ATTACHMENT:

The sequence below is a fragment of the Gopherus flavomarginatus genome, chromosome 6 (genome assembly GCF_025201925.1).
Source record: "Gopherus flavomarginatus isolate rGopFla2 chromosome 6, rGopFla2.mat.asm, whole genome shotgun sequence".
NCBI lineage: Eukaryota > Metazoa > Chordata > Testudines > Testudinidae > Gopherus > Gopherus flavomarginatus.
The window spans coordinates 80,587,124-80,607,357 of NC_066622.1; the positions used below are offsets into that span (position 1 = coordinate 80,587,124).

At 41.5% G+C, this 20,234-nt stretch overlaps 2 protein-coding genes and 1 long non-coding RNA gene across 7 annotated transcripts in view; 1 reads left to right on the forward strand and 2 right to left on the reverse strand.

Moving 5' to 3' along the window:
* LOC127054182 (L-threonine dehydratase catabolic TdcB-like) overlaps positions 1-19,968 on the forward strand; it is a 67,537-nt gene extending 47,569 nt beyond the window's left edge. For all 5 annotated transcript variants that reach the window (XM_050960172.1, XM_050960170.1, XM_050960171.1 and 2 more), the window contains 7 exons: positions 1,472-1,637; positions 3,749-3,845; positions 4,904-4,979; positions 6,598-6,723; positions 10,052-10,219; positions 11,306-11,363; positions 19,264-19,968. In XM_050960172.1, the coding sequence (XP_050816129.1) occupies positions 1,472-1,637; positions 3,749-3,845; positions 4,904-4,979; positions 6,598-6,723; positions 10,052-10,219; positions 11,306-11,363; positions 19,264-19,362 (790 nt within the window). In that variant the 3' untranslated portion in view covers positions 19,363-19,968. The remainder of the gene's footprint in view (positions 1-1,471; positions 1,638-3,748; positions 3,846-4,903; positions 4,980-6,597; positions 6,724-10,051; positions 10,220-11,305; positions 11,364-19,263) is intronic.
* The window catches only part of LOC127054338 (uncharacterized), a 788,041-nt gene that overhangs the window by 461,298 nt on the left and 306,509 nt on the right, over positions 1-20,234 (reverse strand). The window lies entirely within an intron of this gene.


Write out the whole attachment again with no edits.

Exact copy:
The sequence below is a fragment of the Gopherus flavomarginatus genome, chromosome 6 (genome assembly GCF_025201925.1).
Source record: "Gopherus flavomarginatus isolate rGopFla2 chromosome 6, rGopFla2.mat.asm, whole genome shotgun sequence".
NCBI lineage: Eukaryota > Metazoa > Chordata > Testudines > Testudinidae > Gopherus > Gopherus flavomarginatus.
The window spans coordinates 80,587,124-80,607,357 of NC_066622.1; the positions used below are offsets into that span (position 1 = coordinate 80,587,124).

At 41.5% G+C, this 20,234-nt stretch overlaps 2 protein-coding genes and 1 long non-coding RNA gene across 7 annotated transcripts in view; 1 reads left to right on the forward strand and 2 right to left on the reverse strand.

Moving 5' to 3' along the window:
* LOC127054182 (L-threonine dehydratase catabolic TdcB-like) overlaps positions 1-19,968 on the forward strand; it is a 67,537-nt gene extending 47,569 nt beyond the window's left edge. For all 5 annotated transcript variants that reach the window (XM_050960172.1, XM_050960170.1, XM_050960171.1 and 2 more), the window contains 7 exons: positions 1,472-1,637; positions 3,749-3,845; positions 4,904-4,979; positions 6,598-6,723; positions 10,052-10,219; positions 11,306-11,363; positions 19,264-19,968. In XM_050960172.1, the coding sequence (XP_050816129.1) occupies positions 1,472-1,637; positions 3,749-3,845; positions 4,904-4,979; positions 6,598-6,723; positions 10,052-10,219; positions 11,306-11,363; positions 19,264-19,362 (790 nt within the window). In that variant the 3' untranslated portion in view covers positions 19,363-19,968. The remainder of the gene's footprint in view (positions 1-1,471; positions 1,638-3,748; positions 3,846-4,903; positions 4,980-6,597; positions 6,724-10,051; positions 10,220-11,305; positions 11,364-19,263) is intronic.
* The window catches only part of LOC127054338 (uncharacterized), a 788,041-nt gene that overhangs the window by 461,298 nt on the left and 306,509 nt on the right, over positions 1-20,234 (reverse strand). The window lies entirely within an intron of this gene.